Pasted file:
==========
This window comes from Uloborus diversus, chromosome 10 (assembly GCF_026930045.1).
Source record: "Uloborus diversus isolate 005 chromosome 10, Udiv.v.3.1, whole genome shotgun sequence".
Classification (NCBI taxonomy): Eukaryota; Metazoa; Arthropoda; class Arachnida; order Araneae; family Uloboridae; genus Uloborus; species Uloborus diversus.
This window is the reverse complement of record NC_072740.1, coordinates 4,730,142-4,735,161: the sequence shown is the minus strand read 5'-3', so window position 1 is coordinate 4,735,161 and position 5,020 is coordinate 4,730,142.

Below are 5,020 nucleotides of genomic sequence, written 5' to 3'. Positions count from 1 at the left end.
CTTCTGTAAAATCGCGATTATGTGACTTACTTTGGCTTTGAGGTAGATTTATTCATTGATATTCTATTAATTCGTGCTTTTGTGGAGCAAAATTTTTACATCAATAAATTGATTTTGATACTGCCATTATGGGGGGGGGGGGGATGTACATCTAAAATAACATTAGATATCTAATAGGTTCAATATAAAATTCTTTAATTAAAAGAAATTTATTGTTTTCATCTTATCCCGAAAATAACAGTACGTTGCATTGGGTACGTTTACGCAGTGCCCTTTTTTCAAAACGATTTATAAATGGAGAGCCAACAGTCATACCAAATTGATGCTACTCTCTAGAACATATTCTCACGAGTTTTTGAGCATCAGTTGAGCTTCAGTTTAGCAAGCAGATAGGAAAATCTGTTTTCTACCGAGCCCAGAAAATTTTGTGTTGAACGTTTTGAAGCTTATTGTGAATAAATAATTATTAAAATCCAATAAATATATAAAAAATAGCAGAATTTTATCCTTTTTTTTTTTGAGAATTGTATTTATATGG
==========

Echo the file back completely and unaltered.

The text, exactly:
This window comes from Uloborus diversus, chromosome 10 (assembly GCF_026930045.1).
Source record: "Uloborus diversus isolate 005 chromosome 10, Udiv.v.3.1, whole genome shotgun sequence".
Classification (NCBI taxonomy): Eukaryota; Metazoa; Arthropoda; class Arachnida; order Araneae; family Uloboridae; genus Uloborus; species Uloborus diversus.
This window is the reverse complement of record NC_072740.1, coordinates 4,730,142-4,735,161: the sequence shown is the minus strand read 5'-3', so window position 1 is coordinate 4,735,161 and position 5,020 is coordinate 4,730,142.

Below are 5,020 nucleotides of genomic sequence, written 5' to 3'. Positions count from 1 at the left end.
CTTCTGTAAAATCGCGATTATGTGACTTACTTTGGCTTTGAGGTAGATTTATTCATTGATATTCTATTAATTCGTGCTTTTGTGGAGCAAAATTTTTACATCAATAAATTGATTTTGATACTGCCATTATGGGGGGGGGGGGGATGTACATCTAAAATAACATTAGATATCTAATAGGTTCAATATAAAATTCTTTAATTAAAAGAAATTTATTGTTTTCATCTTATCCCGAAAATAACAGTACGTTGCATTGGGTACGTTTACGCAGTGCCCTTTTTTCAAAACGATTTATAAATGGAGAGCCAACAGTCATACCAAATTGATGCTACTCTCTAGAACATATTCTCACGAGTTTTTGAGCATCAGTTGAGCTTCAGTTTAGCAAGCAGATAGGAAAATCTGTTTTCTACCGAGCCCAGAAAATTTTGTGTTGAACGTTTTGAAGCTTATTGTGAATAAATAATTATTAAAATCCAATAAATATATAAAAAATAGCAGAATTTTATCCTTTTTTTTTTTGAGAATTGTATTTATATGG